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Satoimo Mothers: Planning for Spring

The ladies snuggled in for their long winters nap.
The other day while down at the community garden one of my fellow gardeners stopped by. He's always there, and his garden is one that I admire the most. His plants are healthy and happy, and his soil is considerably higher than the surrounding gardens. "Well, I've been gardening here for more than twenty years," was all he said when I commented on it.

That day, though, he had something else in mind. "Do you like satoimo?" he asked, and of course I said yes. This slimy potato, also known as taro, is a nice addition to our diet, and while I haven't always been a fan I appreciate its flavor and texture more now than ever. We walked over to his garden where I stood admiring his daikon and assorted winter greens while he gathered up a bag of the roots.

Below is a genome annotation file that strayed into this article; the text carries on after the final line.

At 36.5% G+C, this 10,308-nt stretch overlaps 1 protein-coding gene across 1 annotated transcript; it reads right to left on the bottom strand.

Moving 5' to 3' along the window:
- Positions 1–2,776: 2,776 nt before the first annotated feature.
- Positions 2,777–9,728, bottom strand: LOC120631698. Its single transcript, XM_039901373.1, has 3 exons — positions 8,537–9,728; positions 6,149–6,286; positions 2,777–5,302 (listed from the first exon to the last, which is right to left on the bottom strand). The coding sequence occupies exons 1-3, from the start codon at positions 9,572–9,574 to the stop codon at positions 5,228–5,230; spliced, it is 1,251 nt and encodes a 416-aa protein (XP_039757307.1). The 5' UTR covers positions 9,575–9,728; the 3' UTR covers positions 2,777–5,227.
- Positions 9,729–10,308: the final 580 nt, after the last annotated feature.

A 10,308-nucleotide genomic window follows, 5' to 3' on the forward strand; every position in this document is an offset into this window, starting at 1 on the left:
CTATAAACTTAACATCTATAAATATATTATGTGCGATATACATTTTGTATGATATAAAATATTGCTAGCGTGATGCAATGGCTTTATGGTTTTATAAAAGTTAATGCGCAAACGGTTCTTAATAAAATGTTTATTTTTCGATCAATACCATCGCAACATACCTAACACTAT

"Would you like to grow it?" he asked, holding up an enormous satoimo for me to examine. Anywhere from two to four times the size of the regular satoimo, this larger version is known as the "mother." If the mother satoimo is kept cool, dry and comfortable throughout the winter, she can be planted in the spring to grow new satoimo. "I have too many. My neighbors," he said gesturing to the other nearby gardens, "run away now when they see me. They know I want to give them satoimo."

I laughed and told him people who grow zucchini often suffer from the same problem. "I'd be happy to help you out," I said.

I dug a hole about 50cm deep at one end of my garden and wrapped the satoimo mothers in wara and covered them back up with soil. Come April, I'll dig them up and replant them for a fresh crop. Next year, I suspect my neighbors may start running away from me...


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